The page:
Community radios going vocal about local issues, fight to stay alive

Community radios going vocal about local issues, fight to stay alive

Community radios rise to the occasion during every disaster and go vocal about local issues at other times, but now they fight to stay alive.

Mansoor Gous’s voice beams with pride over the speaker on Radio Active CR 90.4 FM, a community radio station in Bengaluru. Speaking in Kannada, he eloquently talks about waste management — how to segregate wastes, how to handle them, the pain points of waste pickers on ground, a few tips here and there for citizens on how to keep surroundings clean. The radio jockey (RJ), who learnt the...

Mansoor Gous’s voice beams with pride over the speaker on Radio Active CR 90.4 FM, a community radio station in Bengaluru.

Speaking in Kannada, he eloquently talks about waste management — how to segregate wastes, how to handle them, the pain points of waste pickers on ground, a few tips here and there for citizens on how to keep surroundings clean.

The radio jockey (RJ), who learnt the job on the go, runs a regular show ‘Kasa Shramika Parisara Rakshaka’ (Litter Labourer, Environment Protector).

But that’s not his primary job. Gous, 36, is a waste management entrepreneur who has been into picking and segregating waste for over two decades now. He leads a team of eight members who go door to door and pick dry waste, sort it, and then recycle them and earn money out of the scrap.

Collaborating with the civic body to keep Bengaluru clean, Gous and his team of ‘waste warriors’ battle day in day out and manage Dry Waste Collection Centres in Jayanagar and Basavanagudi areas in the city.

Member of Hasiru Dala and founder of Clean City Recyclers Association (CCRA), a scrap dealers’ cooperative, Gous bats for creating a fair price marketplace for scrap handlers.  Today Mansoor and team manages 10-12 tonnes of waste every month that generates an annual turnover of ₹18 lakh. His passion for the job overflows into the radio show.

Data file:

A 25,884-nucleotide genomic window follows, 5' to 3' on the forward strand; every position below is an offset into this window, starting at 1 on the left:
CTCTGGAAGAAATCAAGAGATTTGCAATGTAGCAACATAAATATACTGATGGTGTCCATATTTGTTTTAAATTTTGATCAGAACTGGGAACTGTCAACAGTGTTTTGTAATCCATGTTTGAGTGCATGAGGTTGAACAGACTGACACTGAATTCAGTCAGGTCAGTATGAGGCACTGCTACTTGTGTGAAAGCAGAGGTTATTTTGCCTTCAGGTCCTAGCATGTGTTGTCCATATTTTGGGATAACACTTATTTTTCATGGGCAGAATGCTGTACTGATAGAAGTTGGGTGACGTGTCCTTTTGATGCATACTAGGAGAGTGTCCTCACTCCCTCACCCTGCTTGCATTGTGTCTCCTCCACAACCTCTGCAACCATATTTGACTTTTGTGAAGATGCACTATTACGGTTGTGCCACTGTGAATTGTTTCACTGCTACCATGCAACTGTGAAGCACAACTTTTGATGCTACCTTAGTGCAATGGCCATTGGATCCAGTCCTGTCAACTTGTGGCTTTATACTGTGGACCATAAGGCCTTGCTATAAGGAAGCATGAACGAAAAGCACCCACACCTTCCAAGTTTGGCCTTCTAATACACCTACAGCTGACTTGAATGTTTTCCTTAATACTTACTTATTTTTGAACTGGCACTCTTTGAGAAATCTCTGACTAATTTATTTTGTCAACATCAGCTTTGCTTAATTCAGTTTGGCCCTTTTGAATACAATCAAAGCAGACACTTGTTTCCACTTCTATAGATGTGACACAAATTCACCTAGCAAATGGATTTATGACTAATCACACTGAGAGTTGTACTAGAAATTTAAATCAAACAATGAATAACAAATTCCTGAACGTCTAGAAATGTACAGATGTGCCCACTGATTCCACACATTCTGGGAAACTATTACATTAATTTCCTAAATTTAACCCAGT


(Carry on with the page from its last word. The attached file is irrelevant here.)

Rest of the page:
Having spent his early years in the slums of Bengaluru, Gous saw an opportunity in the life battles. From being a ragpicker to turning an entrepreneur and then a radio jockey, he’s done it all with passion and rigour.

Gous is an early adopter of technology. With a smartphone and a voice recorder in hand, he manages to run his shows by sending audio clips from the ground to the production department who edits the clips and puts it on air.

But Gous says he doesn’t take any fees for his RJ work as he feels he gets sufficient money from the waste management. For him radio jockeying is a voluntary initiative through which he also gains a bit of popularity and reach, which helps him in his business.

During pandemic times, he feels it’s even more important to communicate to people about waste management and cleanliness.

“People sometimes leave dangerous medical waste without proper care. We explain the problems, the hazards and educate our listeners – both civic workers and urban dwellers about usage and disposal masks, gloves, tissues and other sanitary waste,” he says.

Mansoor Gous has gone from garbage picking to becoming a radio jockey on Radio Active CR 90.4 FM, Bengaluru

Radio Active CR 90.4 Mhz, the first community radio in Bengaluru started in 2007, actively engages social groups to air their views, concerns and also mobilise help to assist the vulnerable population. The 24×7 channel, which had 8-10 hours of original content a day, now has 14-16 hours of original content during the pandemic times. The channel now looks for individual stories from various groups.

“From farmers to HIV patients requiring ART (antiretroviral therapy) drugs to doctors in the forefront of the pandemic control have all shared their concerns, ideas and suggestions to deal with COVID-19 crisis,” says Pinky Chandran, director of Radio Active CR.

With socio-economic problems cropping up everywhere in the wake of the pandemic, the radio channel has put out programmes on child abuse and care, supporting health workers in isolation wards, managing depression, how to get ART medicines, awareness campaigns on healthcare for pregnant women among others.